The Elemental Analysis Facility was founded in 2004 at The Field Museum of Natural History in Chicago and expanded to the School of Human Evolution and Social Change at ASU in 2024. We work to further the scientific understanding of human evolution, culture, society, and diversity through field and collections-based research.  EAF researchers are archaeological scientists who use modern technology to study the human story.  We participate in survey and excavation projects around the globe and in collections-based research on existing archaeological items at the Field Museum, at ASU, and beyond.  We aim to elucidate the nature of human economic activity and interconnections between societies over the millennia. The EAF contains instrumentation that allows for the rapid compositional analysis of materials collected during excavations and field work conducted by our teams. These methods of compositional analysis are also revealing new information about collections that have been housed at museums like the Field for over a century.


XRF based sourcing of the stone monoliths at the World Heritage site of Tiwanaku, Bolivia. Director Ryan Williams takes a measurement from the Gateway of the Sun.

While our colleagues at the ACL at ASU focus on isotopic indicators of paleodiet and paleomobility, we focus on elemental analysis data for identifying the geological sources of clays and minerals, obsidian and other stone, metal ores, and glass among other items of paleo-economic importance. Thus, the EAF is focused on identifying trade and exchange in ancient economies, production technologies, the landscapes of geochemical variation, and the movement of objects.

EAF@ASU houses an Thermo Niton XL3T portable X-ray Fluorescence lab, an archaeogeophysics lab, and collaborates with the ASU METAL lab for LA-ICP-MS applications, as well as MC-ICP-MS, GC-MS, and IRMS.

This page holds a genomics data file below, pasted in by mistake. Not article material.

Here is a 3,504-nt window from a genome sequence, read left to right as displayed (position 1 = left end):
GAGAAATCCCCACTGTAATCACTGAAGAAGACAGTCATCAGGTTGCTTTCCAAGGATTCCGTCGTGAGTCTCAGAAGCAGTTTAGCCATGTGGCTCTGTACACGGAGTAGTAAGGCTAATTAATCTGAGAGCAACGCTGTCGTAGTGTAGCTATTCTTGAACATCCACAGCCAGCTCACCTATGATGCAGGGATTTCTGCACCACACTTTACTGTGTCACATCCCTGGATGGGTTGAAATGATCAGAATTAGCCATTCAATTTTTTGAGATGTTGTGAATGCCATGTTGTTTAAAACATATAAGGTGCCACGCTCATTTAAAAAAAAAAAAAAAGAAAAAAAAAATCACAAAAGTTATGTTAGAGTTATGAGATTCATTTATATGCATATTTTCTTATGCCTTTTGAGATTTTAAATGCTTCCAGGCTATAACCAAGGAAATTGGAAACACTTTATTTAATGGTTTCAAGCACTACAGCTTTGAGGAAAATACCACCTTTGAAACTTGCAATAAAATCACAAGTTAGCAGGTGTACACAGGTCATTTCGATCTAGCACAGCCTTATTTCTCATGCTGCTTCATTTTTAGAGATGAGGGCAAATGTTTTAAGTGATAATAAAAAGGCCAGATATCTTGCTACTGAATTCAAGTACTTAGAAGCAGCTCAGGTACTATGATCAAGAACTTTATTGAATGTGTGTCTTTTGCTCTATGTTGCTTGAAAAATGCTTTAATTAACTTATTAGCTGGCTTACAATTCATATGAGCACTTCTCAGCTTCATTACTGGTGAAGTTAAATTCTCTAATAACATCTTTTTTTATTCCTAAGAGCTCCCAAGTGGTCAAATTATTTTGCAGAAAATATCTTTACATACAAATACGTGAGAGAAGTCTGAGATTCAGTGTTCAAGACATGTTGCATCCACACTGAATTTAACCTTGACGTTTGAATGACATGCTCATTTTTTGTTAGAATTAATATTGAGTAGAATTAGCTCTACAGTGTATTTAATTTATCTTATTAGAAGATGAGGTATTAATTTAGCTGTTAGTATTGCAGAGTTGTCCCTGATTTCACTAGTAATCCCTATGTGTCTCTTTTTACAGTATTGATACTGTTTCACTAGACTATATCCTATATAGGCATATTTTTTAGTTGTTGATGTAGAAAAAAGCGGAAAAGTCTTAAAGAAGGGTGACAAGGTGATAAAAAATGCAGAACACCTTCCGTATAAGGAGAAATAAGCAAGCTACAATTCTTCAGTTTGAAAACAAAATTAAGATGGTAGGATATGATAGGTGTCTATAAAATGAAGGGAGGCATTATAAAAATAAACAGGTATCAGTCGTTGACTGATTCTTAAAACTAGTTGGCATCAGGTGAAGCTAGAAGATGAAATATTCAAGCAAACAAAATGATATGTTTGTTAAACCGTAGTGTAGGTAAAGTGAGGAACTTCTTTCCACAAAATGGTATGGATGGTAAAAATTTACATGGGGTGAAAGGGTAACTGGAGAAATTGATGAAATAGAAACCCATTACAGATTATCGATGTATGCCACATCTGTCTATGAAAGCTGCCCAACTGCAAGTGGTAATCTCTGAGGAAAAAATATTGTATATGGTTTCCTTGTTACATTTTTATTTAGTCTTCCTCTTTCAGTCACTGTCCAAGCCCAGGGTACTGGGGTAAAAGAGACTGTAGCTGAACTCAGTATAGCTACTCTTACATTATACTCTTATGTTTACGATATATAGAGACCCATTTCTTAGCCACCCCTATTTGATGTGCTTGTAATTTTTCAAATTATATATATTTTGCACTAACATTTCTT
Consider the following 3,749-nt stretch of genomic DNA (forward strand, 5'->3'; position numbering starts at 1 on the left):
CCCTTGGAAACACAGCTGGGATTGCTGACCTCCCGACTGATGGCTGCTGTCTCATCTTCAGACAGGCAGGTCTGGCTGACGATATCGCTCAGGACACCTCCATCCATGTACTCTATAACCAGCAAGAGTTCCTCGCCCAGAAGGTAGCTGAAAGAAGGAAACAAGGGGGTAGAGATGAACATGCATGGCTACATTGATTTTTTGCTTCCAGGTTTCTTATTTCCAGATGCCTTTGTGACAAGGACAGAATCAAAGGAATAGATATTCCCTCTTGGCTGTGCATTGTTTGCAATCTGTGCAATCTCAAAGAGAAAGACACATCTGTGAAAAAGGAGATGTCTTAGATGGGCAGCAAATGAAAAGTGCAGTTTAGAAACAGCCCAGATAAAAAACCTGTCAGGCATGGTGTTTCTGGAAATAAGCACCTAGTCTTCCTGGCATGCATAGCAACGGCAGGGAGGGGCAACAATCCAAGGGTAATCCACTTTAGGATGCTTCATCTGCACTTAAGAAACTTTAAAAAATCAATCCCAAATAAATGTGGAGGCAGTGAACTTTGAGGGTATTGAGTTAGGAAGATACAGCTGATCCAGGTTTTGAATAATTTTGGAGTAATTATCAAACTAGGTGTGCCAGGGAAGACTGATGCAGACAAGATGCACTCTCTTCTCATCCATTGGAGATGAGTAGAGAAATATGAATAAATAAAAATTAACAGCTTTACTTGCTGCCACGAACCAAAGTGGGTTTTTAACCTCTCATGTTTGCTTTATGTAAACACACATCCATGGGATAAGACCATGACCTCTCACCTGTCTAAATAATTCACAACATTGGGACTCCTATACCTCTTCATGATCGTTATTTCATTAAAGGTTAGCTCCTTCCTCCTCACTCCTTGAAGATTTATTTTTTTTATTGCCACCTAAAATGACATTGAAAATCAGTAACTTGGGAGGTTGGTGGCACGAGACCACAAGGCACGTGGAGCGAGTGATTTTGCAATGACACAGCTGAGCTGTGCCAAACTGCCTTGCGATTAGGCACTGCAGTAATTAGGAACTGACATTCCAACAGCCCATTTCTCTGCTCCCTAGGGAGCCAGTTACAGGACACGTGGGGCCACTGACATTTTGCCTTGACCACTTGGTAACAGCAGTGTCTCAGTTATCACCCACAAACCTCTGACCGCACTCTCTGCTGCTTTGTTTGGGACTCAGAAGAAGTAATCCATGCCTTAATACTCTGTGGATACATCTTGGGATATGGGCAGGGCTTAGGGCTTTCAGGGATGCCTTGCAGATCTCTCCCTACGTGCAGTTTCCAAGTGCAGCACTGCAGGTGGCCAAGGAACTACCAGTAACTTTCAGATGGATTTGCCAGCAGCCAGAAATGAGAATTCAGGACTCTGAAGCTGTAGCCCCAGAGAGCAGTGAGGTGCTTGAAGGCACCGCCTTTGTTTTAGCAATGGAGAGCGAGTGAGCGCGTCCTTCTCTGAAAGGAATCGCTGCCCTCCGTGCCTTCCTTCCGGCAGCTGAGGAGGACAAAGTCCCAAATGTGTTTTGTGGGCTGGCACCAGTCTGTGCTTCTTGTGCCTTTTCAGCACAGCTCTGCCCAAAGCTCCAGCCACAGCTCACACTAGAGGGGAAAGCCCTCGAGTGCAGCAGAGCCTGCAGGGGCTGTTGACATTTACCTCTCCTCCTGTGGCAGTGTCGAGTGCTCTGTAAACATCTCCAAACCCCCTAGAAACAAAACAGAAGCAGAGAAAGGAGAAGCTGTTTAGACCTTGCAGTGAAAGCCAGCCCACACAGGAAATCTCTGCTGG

The Elemental Analysis Facility (EAF) at The Field Museum consists of an Inductively Coupled Plasma-Mass Spectrometry (ICP-MS) laboratory, an X-ray Fluorescence laboratory, a portable Raman Spectrometer, and an optical mineralogy laboratory. All instruments at both institutions are available to EAF users. Furthermore, the Field Museum’s extensive anthropological collections provide a comprehensive resource of source material, including comparative geoarchaeological samples.


The EAF is directed by Professor Ryan Williams, and the facilities at The Field Museum are managed by Dr. Laure Dussubieux.
Graduate student Maisa Guevara samples a copper bell with the portable laser at The Field Museum.

Field Museum EAF alumni include over 40 PhDs and 100 collaborators throughout the world. Dissertating universities include UIC, Vanderbilt, Northwestern, Rice, Chicago, UW-Madison, UT-Austin, SIUC, Berkeley, Michigan State, Penn, Arizona, UCSB, NYU, Brown, and more.  International dissertators come from McGill, Uppsala, University College London, UST-Beijing, and U Queensland.

We have had ten undergraduates participate as field interns with independent EAF projects in Peru through NSF Research Experience for Undergraduate supplements at the Field Museum over the years.


The EAF at the Field Museum has produced over 230 research articles, 44 PhD dissertations, 10 theses, three edited books or journal special issues, and dozens of news stories in the press over the past two decades.